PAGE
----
Films of the week: Streetwise pairing step up to the bar in Martin Scorsese's Mean Streets
Friday 13 September 2013
(Martin Scorsese, 1973) Martin Scorsese and Robert De Niro had each made films before, but it wasn't until their first collaboration that they announced their arrival as major talents – and, specifically, the moment when De Niro's small-time local hoodlum swaggers into a bar in New York's Little Italy in slow motion, to the Stones' "Jumping Jack Flash". The whole of Mean Streets fizzes with similar energy and cool. *****
1.30am Channel 4
(François Ozon, 2010) François Ozon's brightly coloured comedy about Seventies manners, and marital and industrial relations stars Catherine Deneuve as a woman who discovers that she is capable of being more than just a potiche, or trophy wife, after she takes over the running of her husband's umbrella factory. It would be pure kitsch, except that the performers give it real feeling. Gérard Depardieu co-stars. ***
(Duncan Jones, 2009) This retro British sci-fi film wears its influences (2001, Solaris, Silent Running) on its sleeve. But thanks to the excellent production design, a clever script, and above all, Sam Rockwell's performance as a man who discovers that he isn't, as he'd previously thought, entirely alone on a moon base – it doesn't suffer by the comparisons in the least. ****
10am & 8pm Sky Movies Premiere
(Jason Moore, 2012) This campus comedy is set in the arcane world of competitive collegiate a cappella singing, or what is also called "organised nerd singing" – which is apparently a real thing on campuses in the US. Full of fresh performances, smart lines and neologisms, original musical arrangements, and shout-outs to The Breakfast Club, it's like Glee without any sentiment. Rebel Wilson and Anna Kendrick star. ****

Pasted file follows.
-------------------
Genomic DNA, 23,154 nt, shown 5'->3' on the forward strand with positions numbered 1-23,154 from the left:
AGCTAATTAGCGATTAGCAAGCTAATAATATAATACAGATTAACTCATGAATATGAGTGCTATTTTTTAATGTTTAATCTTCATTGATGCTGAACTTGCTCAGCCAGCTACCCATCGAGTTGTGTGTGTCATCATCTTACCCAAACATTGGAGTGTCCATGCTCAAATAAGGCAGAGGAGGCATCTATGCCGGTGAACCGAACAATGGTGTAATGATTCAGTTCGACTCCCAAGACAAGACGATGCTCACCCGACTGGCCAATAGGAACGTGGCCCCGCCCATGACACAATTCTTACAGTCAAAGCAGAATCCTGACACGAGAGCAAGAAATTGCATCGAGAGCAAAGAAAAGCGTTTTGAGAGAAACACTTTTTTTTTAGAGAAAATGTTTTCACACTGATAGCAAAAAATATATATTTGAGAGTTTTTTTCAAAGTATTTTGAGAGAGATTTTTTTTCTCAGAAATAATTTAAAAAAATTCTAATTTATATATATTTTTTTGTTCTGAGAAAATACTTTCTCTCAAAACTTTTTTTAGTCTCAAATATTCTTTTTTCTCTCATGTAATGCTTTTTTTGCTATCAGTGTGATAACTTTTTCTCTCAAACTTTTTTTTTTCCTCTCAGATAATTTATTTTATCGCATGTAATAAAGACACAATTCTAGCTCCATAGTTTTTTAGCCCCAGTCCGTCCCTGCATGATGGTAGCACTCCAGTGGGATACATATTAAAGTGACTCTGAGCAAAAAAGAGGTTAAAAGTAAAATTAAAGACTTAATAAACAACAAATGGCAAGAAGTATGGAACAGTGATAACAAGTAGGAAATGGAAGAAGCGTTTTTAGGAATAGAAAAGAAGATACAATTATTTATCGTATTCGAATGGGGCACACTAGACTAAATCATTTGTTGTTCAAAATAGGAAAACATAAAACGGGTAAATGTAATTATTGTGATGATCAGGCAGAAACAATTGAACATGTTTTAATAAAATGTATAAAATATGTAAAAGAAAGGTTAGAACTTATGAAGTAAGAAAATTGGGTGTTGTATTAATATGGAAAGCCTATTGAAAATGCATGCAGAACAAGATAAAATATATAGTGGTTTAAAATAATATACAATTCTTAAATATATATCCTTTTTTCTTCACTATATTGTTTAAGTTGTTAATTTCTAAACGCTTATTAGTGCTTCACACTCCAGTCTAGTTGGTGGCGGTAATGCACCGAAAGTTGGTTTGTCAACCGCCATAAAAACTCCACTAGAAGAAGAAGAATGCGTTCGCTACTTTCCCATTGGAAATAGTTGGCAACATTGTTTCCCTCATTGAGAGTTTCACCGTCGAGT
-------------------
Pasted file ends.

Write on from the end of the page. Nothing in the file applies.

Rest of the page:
The King of Marvin Gardens
(Bob Rafelson, 1972) Bob Rafelson and Jack Nicholson's follow-up to Five Easy Pieces is another downbeat character drama, and the latter's performance as a depressive talk-radio DJ is one of his most restrained; it's Bruce Dern and Ellen Burstyn who are the dreamers and dangerous self-deceivers of the piece. The faded glamour of off-season Atlantic City makes for a melancholy backdrop. ****
Dreams That Money Can Buy
(Hans Richter, 1946) In this collaboration between some of the mid-20th century's great avant- gardists, a man goes into business selling dreams to those without. And the dream sequences that follow are the works of Max Ernst, Man Ray, Marcel Duchamp and the Dadaist who brought them together, Hans Richter. The score is by John Cage. It's jaunty and fascinatingly strange. Jack Bittner stars. ****
Silver Linings Playbook
4pm & 8pm Sky Movies Premiere
(David O Russell, 2012) If people acted in real life as they do in Hollywood's romantic comedies – impulsively, obsessively, unpredictably – then they would appear quite mad. Accordingly, this film, in which Bradley Cooper and Jennifer Lawrence's characters really do have mental health issues, looks like a standard rom-com – but it has an endearingly unruly quality, and flat-out refuses to conform to type. ****
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